FP TrendingFeb 16, 2021 17:09:42 IST
A team of global researchers has managed to manipulate magnets at the atomic level. This feat is expected to help scientists work on better and energy-efficient data processing technologies in the coming years. Magnets find uses today in several day-to-day appliances, along with storing data by cloud services like Google and Amazon. With an increased demand of magnetic data processing cells, it is important that scientists are able to manipulate the magnetic state so that they can further control magnetism. In the recent study, researchers used ultrashort laser pulse excitation as the stimulus to optically stimulate specific atomic vibrations of the magnet. This, as a result, "extensively disturbed and distorted" the structure of the material.
Magnets contain trillions of elementary magnetic moments or spins. All these spins are aligned along the same direction by the force called exchange interaction and the scientists were able to break this force. The team of researchers explained that this exchange interaction is one of the "strongest quantum effects which is responsible for the very existence of magnetic materials," as per a SpaceDaily report.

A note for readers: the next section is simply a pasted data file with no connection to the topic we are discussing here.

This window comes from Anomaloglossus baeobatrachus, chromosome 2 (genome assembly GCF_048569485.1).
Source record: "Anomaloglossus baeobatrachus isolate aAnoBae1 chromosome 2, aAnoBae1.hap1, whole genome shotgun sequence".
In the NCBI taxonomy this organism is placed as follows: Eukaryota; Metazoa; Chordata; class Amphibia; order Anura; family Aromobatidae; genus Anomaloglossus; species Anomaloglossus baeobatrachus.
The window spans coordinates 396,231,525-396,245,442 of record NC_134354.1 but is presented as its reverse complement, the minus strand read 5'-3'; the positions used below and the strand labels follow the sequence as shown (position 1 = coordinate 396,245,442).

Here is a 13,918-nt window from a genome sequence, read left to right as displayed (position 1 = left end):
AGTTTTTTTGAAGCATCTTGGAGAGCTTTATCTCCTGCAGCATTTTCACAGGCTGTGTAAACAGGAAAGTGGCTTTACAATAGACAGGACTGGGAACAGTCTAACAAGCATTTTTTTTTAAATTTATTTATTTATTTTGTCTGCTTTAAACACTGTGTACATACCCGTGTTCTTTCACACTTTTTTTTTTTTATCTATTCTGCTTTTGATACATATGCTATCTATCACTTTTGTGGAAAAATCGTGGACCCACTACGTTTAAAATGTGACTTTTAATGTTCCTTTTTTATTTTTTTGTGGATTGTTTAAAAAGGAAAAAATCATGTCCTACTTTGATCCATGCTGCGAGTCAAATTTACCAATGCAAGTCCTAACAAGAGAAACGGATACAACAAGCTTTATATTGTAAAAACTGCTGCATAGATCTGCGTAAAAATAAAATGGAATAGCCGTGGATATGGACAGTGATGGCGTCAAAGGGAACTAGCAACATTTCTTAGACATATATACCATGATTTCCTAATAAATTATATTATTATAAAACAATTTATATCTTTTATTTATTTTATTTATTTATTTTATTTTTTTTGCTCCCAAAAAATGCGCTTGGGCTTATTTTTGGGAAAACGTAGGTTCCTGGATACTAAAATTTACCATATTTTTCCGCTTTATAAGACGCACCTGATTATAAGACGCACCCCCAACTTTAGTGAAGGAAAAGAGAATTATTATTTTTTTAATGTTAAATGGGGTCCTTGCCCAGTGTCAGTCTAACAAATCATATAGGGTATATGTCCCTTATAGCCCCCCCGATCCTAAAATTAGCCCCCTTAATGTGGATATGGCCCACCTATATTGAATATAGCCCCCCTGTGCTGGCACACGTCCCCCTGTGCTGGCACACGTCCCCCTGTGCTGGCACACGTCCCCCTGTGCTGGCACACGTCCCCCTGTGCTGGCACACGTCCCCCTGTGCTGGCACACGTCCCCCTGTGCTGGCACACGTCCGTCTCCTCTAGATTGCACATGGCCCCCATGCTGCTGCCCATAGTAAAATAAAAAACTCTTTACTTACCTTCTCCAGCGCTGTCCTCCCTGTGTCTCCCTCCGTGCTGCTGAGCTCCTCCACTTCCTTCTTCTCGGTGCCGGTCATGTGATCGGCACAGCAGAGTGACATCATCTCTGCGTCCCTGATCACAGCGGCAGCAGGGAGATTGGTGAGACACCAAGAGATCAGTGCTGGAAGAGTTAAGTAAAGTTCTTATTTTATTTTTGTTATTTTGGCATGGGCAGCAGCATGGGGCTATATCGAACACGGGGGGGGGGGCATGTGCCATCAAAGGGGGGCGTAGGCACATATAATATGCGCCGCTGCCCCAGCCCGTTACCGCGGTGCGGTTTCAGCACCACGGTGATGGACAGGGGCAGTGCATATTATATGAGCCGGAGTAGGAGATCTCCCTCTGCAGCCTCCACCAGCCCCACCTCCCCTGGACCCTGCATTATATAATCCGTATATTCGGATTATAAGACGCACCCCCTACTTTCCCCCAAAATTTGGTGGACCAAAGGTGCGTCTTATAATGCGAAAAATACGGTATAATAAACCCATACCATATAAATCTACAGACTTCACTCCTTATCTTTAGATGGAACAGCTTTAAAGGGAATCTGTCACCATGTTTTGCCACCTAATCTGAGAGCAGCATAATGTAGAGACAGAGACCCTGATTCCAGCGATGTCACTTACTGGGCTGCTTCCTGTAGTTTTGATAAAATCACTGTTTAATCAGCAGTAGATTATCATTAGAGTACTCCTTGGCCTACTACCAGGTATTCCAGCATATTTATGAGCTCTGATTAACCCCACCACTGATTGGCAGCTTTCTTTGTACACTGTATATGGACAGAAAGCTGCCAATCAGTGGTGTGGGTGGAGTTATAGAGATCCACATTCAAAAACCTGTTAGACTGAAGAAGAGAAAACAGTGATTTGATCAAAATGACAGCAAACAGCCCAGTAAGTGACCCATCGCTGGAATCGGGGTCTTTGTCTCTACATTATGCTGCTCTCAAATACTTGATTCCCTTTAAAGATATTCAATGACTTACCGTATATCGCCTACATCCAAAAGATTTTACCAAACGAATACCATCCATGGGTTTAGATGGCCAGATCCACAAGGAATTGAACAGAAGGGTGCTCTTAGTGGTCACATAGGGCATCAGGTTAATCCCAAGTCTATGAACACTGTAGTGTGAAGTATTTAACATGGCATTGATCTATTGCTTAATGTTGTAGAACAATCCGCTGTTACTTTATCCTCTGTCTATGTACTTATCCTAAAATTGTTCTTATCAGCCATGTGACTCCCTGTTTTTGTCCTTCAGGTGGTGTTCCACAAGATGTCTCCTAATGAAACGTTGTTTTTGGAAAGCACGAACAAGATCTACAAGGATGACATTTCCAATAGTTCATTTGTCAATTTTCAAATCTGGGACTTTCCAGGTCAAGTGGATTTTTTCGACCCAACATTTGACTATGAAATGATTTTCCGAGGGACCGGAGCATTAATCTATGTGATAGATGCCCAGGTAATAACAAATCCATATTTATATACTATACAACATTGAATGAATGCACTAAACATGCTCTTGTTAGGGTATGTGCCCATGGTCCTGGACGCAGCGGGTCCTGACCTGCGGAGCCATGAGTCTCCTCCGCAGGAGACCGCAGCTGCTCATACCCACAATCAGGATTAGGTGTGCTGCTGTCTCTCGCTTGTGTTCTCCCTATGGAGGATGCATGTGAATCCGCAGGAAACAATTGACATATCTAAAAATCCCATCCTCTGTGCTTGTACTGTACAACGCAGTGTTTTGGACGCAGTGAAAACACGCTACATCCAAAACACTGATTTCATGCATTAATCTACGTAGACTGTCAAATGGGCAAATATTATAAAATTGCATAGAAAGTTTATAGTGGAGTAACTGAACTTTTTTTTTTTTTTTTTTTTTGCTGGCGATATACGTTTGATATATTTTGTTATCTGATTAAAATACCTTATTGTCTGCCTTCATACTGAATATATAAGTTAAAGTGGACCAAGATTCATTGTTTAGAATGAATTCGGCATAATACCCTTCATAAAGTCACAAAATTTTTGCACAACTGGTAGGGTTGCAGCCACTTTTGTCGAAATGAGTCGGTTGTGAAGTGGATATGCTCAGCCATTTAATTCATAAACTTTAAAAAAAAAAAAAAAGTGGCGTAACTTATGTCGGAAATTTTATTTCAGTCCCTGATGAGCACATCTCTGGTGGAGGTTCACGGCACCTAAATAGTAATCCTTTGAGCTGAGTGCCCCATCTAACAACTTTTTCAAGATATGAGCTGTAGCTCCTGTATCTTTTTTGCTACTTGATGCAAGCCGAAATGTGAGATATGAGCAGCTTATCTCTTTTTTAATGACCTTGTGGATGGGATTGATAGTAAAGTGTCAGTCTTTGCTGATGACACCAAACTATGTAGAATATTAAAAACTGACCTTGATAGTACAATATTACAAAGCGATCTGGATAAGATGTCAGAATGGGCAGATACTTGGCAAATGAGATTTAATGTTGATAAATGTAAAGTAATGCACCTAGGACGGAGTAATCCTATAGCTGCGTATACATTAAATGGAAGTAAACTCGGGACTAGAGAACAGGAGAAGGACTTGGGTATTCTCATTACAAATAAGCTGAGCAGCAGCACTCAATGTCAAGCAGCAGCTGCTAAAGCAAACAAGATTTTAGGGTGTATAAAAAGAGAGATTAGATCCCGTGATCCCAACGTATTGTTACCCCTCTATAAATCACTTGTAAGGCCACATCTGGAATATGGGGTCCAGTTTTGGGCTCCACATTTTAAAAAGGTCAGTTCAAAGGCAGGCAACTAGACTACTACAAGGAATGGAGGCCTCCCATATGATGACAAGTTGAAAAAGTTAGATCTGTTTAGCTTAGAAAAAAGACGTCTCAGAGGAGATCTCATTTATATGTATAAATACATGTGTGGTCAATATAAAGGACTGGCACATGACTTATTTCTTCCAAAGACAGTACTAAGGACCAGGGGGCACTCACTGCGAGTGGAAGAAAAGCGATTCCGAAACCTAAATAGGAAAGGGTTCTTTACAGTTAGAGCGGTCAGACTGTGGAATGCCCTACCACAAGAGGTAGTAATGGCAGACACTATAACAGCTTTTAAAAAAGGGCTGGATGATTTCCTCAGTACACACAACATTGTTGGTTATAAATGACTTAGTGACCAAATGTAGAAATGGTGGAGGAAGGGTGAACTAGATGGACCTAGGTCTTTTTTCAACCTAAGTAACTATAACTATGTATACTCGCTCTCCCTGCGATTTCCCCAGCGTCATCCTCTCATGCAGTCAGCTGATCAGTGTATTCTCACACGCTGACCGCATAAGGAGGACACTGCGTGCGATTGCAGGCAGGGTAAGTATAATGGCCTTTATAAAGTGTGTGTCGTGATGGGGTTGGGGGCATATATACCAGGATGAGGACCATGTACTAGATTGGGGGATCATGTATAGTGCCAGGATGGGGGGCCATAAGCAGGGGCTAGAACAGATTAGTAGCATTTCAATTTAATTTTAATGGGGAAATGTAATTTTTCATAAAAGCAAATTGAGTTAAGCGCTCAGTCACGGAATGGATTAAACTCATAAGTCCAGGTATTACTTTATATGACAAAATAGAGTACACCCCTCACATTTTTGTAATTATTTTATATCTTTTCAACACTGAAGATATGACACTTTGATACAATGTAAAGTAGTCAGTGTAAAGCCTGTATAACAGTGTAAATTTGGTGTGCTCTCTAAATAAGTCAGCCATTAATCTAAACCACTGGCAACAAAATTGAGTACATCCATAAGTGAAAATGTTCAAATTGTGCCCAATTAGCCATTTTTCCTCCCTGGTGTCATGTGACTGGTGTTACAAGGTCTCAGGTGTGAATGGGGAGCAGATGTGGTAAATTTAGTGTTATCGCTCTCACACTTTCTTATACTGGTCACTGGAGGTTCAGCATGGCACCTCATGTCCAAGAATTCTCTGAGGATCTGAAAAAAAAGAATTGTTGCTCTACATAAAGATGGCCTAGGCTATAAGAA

Scientists have noticed that the change in magnetization lasts a very short period of time, less than a few picoseconds (a millionth of a millionth of a second). The international team consisted of researchers from Lancaster, Delft, Nijmegen, Liege and Kiev.
Dr Rostislav Mikhaylovskiy from Lancaster University said: "With stalling efficiency trends of current technology, new scientific approaches are especially valuable”. The physicist added how their discovery of the atomically-driven ultrafast control of magnetism will open new avenues for developing fast data processing technologies which will be extremely essential given our current trend regarding obsession with data.
Dr Dmytro Afanasiev from the Technical University of Delft further said that the recent findings are going to lead further research into the understanding of the exact mechanisms behind the “ultrafast lattice control of the magnetic state."
The results of the study have been published in a paper in the journal Nature.
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